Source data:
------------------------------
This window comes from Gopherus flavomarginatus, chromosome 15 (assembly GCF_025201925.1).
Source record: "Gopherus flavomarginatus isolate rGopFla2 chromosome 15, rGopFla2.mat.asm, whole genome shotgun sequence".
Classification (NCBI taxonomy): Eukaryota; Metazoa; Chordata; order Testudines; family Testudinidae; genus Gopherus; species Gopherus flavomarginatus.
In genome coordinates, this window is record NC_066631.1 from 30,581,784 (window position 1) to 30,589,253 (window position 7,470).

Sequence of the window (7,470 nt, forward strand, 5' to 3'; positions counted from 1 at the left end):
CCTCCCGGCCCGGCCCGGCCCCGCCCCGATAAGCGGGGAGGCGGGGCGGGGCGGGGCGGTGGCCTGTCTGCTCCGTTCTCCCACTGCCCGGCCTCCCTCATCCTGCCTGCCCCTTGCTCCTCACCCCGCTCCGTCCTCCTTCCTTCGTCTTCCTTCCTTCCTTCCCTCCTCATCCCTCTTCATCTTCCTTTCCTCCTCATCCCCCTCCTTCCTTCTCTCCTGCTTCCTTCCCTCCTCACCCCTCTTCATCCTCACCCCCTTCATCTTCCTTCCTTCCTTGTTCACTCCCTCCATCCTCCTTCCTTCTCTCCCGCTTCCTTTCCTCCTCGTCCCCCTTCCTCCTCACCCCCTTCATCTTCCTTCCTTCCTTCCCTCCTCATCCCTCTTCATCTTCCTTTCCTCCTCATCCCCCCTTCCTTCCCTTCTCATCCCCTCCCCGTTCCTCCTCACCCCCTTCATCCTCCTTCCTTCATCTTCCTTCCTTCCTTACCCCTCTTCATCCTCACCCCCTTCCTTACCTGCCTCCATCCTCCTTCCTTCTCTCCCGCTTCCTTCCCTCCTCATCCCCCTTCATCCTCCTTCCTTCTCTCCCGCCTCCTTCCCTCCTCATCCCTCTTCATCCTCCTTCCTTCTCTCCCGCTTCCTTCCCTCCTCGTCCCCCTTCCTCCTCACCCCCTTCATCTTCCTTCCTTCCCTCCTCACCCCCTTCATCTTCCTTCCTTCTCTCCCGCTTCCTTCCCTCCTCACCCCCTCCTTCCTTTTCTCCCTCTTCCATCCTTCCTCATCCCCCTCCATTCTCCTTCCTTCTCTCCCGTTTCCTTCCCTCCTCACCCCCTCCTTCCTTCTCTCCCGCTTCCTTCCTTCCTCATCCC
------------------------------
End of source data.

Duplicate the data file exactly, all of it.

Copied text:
This window comes from Gopherus flavomarginatus, chromosome 15 (assembly GCF_025201925.1).
Source record: "Gopherus flavomarginatus isolate rGopFla2 chromosome 15, rGopFla2.mat.asm, whole genome shotgun sequence".
Classification (NCBI taxonomy): Eukaryota; Metazoa; Chordata; order Testudines; family Testudinidae; genus Gopherus; species Gopherus flavomarginatus.
In genome coordinates, this window is record NC_066631.1 from 30,581,784 (window position 1) to 30,589,253 (window position 7,470).

Sequence of the window (7,470 nt, forward strand, 5' to 3'; positions counted from 1 at the left end):
CCTCCCGGCCCGGCCCGGCCCCGCCCCGATAAGCGGGGAGGCGGGGCGGGGCGGGGCGGTGGCCTGTCTGCTCCGTTCTCCCACTGCCCGGCCTCCCTCATCCTGCCTGCCCCTTGCTCCTCACCCCGCTCCGTCCTCCTTCCTTCGTCTTCCTTCCTTCCTTCCCTCCTCATCCCTCTTCATCTTCCTTTCCTCCTCATCCCCCTCCTTCCTTCTCTCCTGCTTCCTTCCCTCCTCACCCCTCTTCATCCTCACCCCCTTCATCTTCCTTCCTTCCTTGTTCACTCCCTCCATCCTCCTTCCTTCTCTCCCGCTTCCTTTCCTCCTCGTCCCCCTTCCTCCTCACCCCCTTCATCTTCCTTCCTTCCTTCCCTCCTCATCCCTCTTCATCTTCCTTTCCTCCTCATCCCCCCTTCCTTCCCTTCTCATCCCCTCCCCGTTCCTCCTCACCCCCTTCATCCTCCTTCCTTCATCTTCCTTCCTTCCTTACCCCTCTTCATCCTCACCCCCTTCCTTACCTGCCTCCATCCTCCTTCCTTCTCTCCCGCTTCCTTCCCTCCTCATCCCCCTTCATCCTCCTTCCTTCTCTCCCGCCTCCTTCCCTCCTCATCCCTCTTCATCCTCCTTCCTTCTCTCCCGCTTCCTTCCCTCCTCGTCCCCCTTCCTCCTCACCCCCTTCATCTTCCTTCCTTCCCTCCTCACCCCCTTCATCTTCCTTCCTTCTCTCCCGCTTCCTTCCCTCCTCACCCCCTCCTTCCTTTTCTCCCTCTTCCATCCTTCCTCATCCCCCTCCATTCTCCTTCCTTCTCTCCCGTTTCCTTCCCTCCTCACCCCCTCCTTCCTTCTCTCCCGCTTCCTTCCTTCCTCATCCC